by Wendy Strgar August 07, 2015
“The hunger to belong is not merely a desire to be attached to something. It is rather sensing that great transformation and discovery become possible when belonging is sheltered and true.” -John O’Donahue
The experience of belonging, of feeling at home, is at once surprising and yet also so full of ease that it seems like it has always been. It is surprising because feeling deeply a part of the people and the place you find yourself is a rare and unique experience. In part, it is rare because our technology has tricked us into believing that belonging can be a passive experience. All these apps ask you to only click here, deposit photos there, and join group upon group, as if this digital identifying oneself with others could feed the soul of our belonging needs. In fact, belonging is such a basic need to a thriving human existence that babies who are not loved perish, even when all their other needs are met. Like love, belonging is an action verb that requires more than just saying it. But, like love, the actions of belonging are developmental skills that improve with practice. Here is a short list to begin with…
Brene Brown once wrote, “Because true belonging only happens when we present our authentic, imperfect selves to the world, our sense of belonging can never be greater than our level of self-acceptance.” We have to show up in our glory to really belong- because this is the first real litmus test of whether the group we want to be part of is truly a match. Disguising our real selves to belong is a slow poison that not only makes us untrustworthy in the group, but even more damaging to ourselves. Discerning where we are welcome is a developmental milestone that we hopefully achieve by the end of our teen years, after all the failed social experiments in high school. But if you are still checking to see if your back is covered when you walk away, start listening closer to your heart. Being alone is better than trying to belong where you don’t.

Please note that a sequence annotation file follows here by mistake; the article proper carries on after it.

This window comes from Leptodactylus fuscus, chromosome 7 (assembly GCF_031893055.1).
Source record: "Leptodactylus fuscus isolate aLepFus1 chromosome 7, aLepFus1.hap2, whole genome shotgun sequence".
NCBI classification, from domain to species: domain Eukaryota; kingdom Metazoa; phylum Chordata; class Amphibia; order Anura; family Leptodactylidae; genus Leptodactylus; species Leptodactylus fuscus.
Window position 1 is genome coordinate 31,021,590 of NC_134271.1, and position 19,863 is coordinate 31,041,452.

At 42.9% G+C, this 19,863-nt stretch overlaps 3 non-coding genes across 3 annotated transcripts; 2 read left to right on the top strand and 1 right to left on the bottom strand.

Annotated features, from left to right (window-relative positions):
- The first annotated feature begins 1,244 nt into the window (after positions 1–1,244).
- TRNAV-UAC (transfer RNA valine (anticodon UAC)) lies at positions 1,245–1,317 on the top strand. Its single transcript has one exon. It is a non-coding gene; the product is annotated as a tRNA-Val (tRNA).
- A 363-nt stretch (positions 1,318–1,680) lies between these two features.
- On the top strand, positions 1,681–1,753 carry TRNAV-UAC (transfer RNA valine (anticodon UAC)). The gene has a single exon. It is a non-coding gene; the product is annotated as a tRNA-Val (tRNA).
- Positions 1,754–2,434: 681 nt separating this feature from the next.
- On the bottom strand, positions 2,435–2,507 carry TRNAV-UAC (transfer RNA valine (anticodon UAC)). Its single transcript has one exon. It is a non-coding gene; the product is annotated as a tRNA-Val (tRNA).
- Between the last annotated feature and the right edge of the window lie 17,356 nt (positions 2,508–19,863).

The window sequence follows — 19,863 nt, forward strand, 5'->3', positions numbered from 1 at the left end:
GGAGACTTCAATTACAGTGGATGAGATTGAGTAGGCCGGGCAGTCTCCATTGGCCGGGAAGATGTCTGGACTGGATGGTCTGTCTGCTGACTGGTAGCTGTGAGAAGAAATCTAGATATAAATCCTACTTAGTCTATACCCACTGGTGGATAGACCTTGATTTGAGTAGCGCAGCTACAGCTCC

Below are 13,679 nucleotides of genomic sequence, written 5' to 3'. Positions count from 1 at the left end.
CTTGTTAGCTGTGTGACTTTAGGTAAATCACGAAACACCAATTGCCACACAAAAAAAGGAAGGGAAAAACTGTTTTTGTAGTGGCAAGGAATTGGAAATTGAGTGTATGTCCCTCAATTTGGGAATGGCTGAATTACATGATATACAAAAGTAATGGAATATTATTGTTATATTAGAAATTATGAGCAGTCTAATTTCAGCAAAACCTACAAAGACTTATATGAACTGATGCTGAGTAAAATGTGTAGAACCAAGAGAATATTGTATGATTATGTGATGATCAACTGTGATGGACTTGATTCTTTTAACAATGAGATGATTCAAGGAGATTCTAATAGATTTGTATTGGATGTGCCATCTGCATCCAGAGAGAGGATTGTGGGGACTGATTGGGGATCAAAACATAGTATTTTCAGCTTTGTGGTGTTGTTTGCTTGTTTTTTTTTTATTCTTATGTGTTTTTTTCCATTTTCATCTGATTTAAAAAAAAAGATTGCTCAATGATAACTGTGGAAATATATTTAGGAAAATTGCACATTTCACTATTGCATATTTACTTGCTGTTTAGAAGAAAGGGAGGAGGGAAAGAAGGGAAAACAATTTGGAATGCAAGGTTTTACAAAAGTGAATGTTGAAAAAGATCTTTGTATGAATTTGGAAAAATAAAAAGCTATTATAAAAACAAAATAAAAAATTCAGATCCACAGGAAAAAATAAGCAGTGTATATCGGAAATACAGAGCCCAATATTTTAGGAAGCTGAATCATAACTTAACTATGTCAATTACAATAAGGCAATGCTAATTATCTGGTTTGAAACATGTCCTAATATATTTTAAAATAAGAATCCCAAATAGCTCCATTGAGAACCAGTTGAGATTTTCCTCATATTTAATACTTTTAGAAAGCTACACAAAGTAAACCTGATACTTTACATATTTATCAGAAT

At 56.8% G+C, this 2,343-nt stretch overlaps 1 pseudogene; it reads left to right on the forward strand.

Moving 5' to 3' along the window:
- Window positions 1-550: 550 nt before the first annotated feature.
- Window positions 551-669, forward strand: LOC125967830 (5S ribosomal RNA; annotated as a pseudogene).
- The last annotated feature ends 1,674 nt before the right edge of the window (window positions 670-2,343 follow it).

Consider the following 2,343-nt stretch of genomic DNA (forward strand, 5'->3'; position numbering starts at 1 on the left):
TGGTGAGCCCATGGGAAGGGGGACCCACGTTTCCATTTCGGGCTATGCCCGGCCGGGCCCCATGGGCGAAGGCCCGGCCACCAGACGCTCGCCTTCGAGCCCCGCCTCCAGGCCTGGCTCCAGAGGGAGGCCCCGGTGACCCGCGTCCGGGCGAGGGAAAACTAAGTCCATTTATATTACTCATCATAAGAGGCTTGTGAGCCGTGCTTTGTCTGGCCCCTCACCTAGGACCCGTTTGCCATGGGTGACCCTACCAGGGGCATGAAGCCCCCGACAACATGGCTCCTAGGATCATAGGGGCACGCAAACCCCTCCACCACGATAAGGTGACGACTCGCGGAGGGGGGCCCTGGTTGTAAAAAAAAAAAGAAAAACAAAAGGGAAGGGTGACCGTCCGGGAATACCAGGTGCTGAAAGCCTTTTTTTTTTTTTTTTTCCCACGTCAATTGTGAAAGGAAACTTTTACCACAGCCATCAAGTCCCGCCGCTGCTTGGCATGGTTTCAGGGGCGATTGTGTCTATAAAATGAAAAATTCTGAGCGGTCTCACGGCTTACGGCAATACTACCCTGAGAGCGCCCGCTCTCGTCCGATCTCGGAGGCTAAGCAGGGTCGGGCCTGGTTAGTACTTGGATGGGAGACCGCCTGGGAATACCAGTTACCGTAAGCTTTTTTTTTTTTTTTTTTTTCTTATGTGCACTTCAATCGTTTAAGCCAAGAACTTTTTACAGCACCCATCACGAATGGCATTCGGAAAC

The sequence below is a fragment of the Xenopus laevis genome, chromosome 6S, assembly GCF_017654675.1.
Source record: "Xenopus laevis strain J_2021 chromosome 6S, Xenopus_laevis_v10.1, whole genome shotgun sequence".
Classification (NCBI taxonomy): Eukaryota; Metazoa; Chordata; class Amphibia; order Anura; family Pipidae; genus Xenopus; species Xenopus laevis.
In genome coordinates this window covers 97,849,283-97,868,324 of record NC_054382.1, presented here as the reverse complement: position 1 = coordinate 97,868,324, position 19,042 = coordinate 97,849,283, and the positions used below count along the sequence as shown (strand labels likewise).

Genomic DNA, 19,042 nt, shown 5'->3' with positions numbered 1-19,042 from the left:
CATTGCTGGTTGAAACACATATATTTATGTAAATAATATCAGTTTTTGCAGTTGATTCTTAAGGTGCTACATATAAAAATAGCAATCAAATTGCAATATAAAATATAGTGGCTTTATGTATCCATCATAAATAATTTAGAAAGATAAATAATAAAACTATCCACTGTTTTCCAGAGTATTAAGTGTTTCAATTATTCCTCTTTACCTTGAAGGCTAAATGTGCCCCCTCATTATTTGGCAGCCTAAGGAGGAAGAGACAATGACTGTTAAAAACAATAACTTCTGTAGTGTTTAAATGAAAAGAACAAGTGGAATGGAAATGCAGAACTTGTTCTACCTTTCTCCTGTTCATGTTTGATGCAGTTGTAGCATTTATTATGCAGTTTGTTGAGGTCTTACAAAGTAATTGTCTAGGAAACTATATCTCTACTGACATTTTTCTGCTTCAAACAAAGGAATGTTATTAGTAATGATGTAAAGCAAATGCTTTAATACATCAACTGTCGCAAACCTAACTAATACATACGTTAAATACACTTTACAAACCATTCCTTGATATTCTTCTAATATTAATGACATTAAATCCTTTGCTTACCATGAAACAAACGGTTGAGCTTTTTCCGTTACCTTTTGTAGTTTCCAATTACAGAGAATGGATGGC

The difference between clicking a button on a social media site and participating with other people is literally worlds apart in our hearts. One of my earliest experiences of belonging happened when I was in France as an exchange student. Everything about this foreign place and the people I met felt familiar and yet I was in every way a foreigner. Day after day, sitting in a café with my French- English dictionary in one hand and a glass of wine in the other, I spoke to anyone in the café who would speak to me. Fortunately for me, it was before the days of cell phones, and as my language fluency quickly improved, my participation in our daily conversations evolved into being included in the exotic activities of a small circle of interesting French students. This was true for me much later as a new mom as well. Just hanging out at the park with my toddlers wasn’t enough, I had to help organize and participate in a play group. It is the work we bring to our participation that makes belonging a real thing.
Perhaps, most powerful of all when it comes to belonging is when our words are met with supporting actions. It is easy to say we care about someone or some cause. It only takes opening our mouths. But committing our time and energy to helping accomplish a goal or meeting a personal need changes everything. How many of your digital friends would come help you move a couch? How many organizations that you support online would you hand out flyers for? Helping is the 3D, real-time version of caring that goes into our hearts and makes us feel loved and loving. And unlike the click and go of digital living, it is a resource that is precious if only because there are only 24 hours in a day. We automatically feel part of groups that we help to exist. We get to look into the eyes and smiling faces of people we show up for. It changes us biologically, in a way that our digital friendships will never get near.
Take the leap with me and choose to turn something you believe into a practice that you do every day or at least once a week. Make it something that will put you in close proximity to other people and where you can offer your hands in help. See if this makes belonging a reality and report back.
by Wendy Strgar July 26, 2018
by Wendy Strgar July 12, 2018
by Wendy Strgar June 13, 2018
I remember one of the fathers of a little girl on a soccer team I was coaching years ago who came out to me and told me he was going to go through a transgender process. We were friends, so I was able to ask him about his motivations to go through the painful and expensive process. He said he wanted to finally look how he felt.